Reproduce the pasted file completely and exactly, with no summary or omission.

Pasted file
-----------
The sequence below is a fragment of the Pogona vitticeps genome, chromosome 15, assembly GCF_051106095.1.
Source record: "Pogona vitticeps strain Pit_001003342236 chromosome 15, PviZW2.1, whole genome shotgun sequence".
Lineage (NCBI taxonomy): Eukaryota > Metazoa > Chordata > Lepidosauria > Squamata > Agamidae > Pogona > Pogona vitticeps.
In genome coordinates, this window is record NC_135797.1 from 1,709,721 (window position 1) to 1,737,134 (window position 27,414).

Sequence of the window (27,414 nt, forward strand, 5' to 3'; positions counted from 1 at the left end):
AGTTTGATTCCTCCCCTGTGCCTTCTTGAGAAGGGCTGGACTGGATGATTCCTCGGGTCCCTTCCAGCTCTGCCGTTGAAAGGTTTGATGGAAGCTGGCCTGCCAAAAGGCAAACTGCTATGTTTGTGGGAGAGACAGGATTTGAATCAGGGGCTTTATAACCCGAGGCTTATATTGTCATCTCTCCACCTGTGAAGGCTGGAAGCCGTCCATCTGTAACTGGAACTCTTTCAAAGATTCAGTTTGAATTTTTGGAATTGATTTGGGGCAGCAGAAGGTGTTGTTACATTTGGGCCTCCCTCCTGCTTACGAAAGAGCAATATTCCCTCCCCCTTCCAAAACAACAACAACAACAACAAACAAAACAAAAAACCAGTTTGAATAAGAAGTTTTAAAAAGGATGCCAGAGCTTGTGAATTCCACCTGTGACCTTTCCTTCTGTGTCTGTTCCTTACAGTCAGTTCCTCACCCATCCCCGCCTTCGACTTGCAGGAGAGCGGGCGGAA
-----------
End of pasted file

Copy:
The sequence below is a fragment of the Pogona vitticeps genome, chromosome 15, assembly GCF_051106095.1.
Source record: "Pogona vitticeps strain Pit_001003342236 chromosome 15, PviZW2.1, whole genome shotgun sequence".
Lineage (NCBI taxonomy): Eukaryota > Metazoa > Chordata > Lepidosauria > Squamata > Agamidae > Pogona > Pogona vitticeps.
In genome coordinates, this window is record NC_135797.1 from 1,709,721 (window position 1) to 1,737,134 (window position 27,414).

Sequence of the window (27,414 nt, forward strand, 5' to 3'; positions counted from 1 at the left end):
AGTTTGATTCCTCCCCTGTGCCTTCTTGAGAAGGGCTGGACTGGATGATTCCTCGGGTCCCTTCCAGCTCTGCCGTTGAAAGGTTTGATGGAAGCTGGCCTGCCAAAAGGCAAACTGCTATGTTTGTGGGAGAGACAGGATTTGAATCAGGGGCTTTATAACCCGAGGCTTATATTGTCATCTCTCCACCTGTGAAGGCTGGAAGCCGTCCATCTGTAACTGGAACTCTTTCAAAGATTCAGTTTGAATTTTTGGAATTGATTTGGGGCAGCAGAAGGTGTTGTTACATTTGGGCCTCCCTCCTGCTTACGAAAGAGCAATATTCCCTCCCCCTTCCAAAACAACAACAACAACAACAAACAAAACAAAAAACCAGTTTGAATAAGAAGTTTTAAAAAGGATGCCAGAGCTTGTGAATTCCACCTGTGACCTTTCCTTCTGTGTCTGTTCCTTACAGTCAGTTCCTCACCCATCCCCGCCTTCGACTTGCAGGAGAGCGGGCGGAA